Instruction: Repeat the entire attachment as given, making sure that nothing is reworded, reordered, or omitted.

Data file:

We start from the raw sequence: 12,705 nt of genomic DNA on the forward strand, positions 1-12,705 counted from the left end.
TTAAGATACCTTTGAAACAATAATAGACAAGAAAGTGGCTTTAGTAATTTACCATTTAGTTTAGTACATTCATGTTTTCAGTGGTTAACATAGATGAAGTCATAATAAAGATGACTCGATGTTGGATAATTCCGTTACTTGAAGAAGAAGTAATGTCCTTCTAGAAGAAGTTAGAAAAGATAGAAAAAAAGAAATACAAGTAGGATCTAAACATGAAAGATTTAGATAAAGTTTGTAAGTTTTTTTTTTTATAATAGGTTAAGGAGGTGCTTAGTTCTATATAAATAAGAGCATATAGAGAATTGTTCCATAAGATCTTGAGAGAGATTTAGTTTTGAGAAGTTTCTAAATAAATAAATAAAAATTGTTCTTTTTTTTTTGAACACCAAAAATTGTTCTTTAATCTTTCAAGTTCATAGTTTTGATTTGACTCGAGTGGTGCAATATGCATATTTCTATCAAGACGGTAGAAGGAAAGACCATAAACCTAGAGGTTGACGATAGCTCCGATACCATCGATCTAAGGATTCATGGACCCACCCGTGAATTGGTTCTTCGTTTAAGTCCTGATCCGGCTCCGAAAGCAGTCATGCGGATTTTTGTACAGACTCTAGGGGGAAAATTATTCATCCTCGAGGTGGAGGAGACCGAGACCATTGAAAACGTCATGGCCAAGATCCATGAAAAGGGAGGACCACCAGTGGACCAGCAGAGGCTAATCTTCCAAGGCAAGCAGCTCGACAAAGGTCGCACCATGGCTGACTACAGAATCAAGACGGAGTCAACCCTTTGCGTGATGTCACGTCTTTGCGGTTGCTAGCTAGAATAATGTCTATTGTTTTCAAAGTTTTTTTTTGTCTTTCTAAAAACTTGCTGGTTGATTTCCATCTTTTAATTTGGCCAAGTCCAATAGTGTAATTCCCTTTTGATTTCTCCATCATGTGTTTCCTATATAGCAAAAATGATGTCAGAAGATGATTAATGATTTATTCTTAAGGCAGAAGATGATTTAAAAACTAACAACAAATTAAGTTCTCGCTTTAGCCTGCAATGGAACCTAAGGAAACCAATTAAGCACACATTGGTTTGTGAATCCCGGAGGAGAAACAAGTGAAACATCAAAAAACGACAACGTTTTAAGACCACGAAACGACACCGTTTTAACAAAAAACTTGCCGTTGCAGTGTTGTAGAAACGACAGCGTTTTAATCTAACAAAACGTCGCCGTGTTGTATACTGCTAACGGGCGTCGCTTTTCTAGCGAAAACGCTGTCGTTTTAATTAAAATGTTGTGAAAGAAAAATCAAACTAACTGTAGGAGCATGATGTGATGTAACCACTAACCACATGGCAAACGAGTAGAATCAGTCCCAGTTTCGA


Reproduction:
We start from the raw sequence: 12,705 nt of genomic DNA on the forward strand, positions 1-12,705 counted from the left end.
TTAAGATACCTTTGAAACAATAATAGACAAGAAAGTGGCTTTAGTAATTTACCATTTAGTTTAGTACATTCATGTTTTCAGTGGTTAACATAGATGAAGTCATAATAAAGATGACTCGATGTTGGATAATTCCGTTACTTGAAGAAGAAGTAATGTCCTTCTAGAAGAAGTTAGAAAAGATAGAAAAAAAGAAATACAAGTAGGATCTAAACATGAAAGATTTAGATAAAGTTTGTAAGTTTTTTTTTTTATAATAGGTTAAGGAGGTGCTTAGTTCTATATAAATAAGAGCATATAGAGAATTGTTCCATAAGATCTTGAGAGAGATTTAGTTTTGAGAAGTTTCTAAATAAATAAATAAAAATTGTTCTTTTTTTTTTGAACACCAAAAATTGTTCTTTAATCTTTCAAGTTCATAGTTTTGATTTGACTCGAGTGGTGCAATATGCATATTTCTATCAAGACGGTAGAAGGAAAGACCATAAACCTAGAGGTTGACGATAGCTCCGATACCATCGATCTAAGGATTCATGGACCCACCCGTGAATTGGTTCTTCGTTTAAGTCCTGATCCGGCTCCGAAAGCAGTCATGCGGATTTTTGTACAGACTCTAGGGGGAAAATTATTCATCCTCGAGGTGGAGGAGACCGAGACCATTGAAAACGTCATGGCCAAGATCCATGAAAAGGGAGGACCACCAGTGGACCAGCAGAGGCTAATCTTCCAAGGCAAGCAGCTCGACAAAGGTCGCACCATGGCTGACTACAGAATCAAGACGGAGTCAACCCTTTGCGTGATGTCACGTCTTTGCGGTTGCTAGCTAGAATAATGTCTATTGTTTTCAAAGTTTTTTTTTGTCTTTCTAAAAACTTGCTGGTTGATTTCCATCTTTTAATTTGGCCAAGTCCAATAGTGTAATTCCCTTTTGATTTCTCCATCATGTGTTTCCTATATAGCAAAAATGATGTCAGAAGATGATTAATGATTTATTCTTAAGGCAGAAGATGATTTAAAAACTAACAACAAATTAAGTTCTCGCTTTAGCCTGCAATGGAACCTAAGGAAACCAATTAAGCACACATTGGTTTGTGAATCCCGGAGGAGAAACAAGTGAAACATCAAAAAACGACAACGTTTTAAGACCACGAAACGACACCGTTTTAACAAAAAACTTGCCGTTGCAGTGTTGTAGAAACGACAGCGTTTTAATCTAACAAAACGTCGCCGTGTTGTATACTGCTAACGGGCGTCGCTTTTCTAGCGAAAACGCTGTCGTTTTAATTAAAATGTTGTGAAAGAAAAATCAAACTAACTGTAGGAGCATGATGTGATGTAACCACTAACCACATGGCAAACGAGTAGAATCAGTCCCAGTTTCGA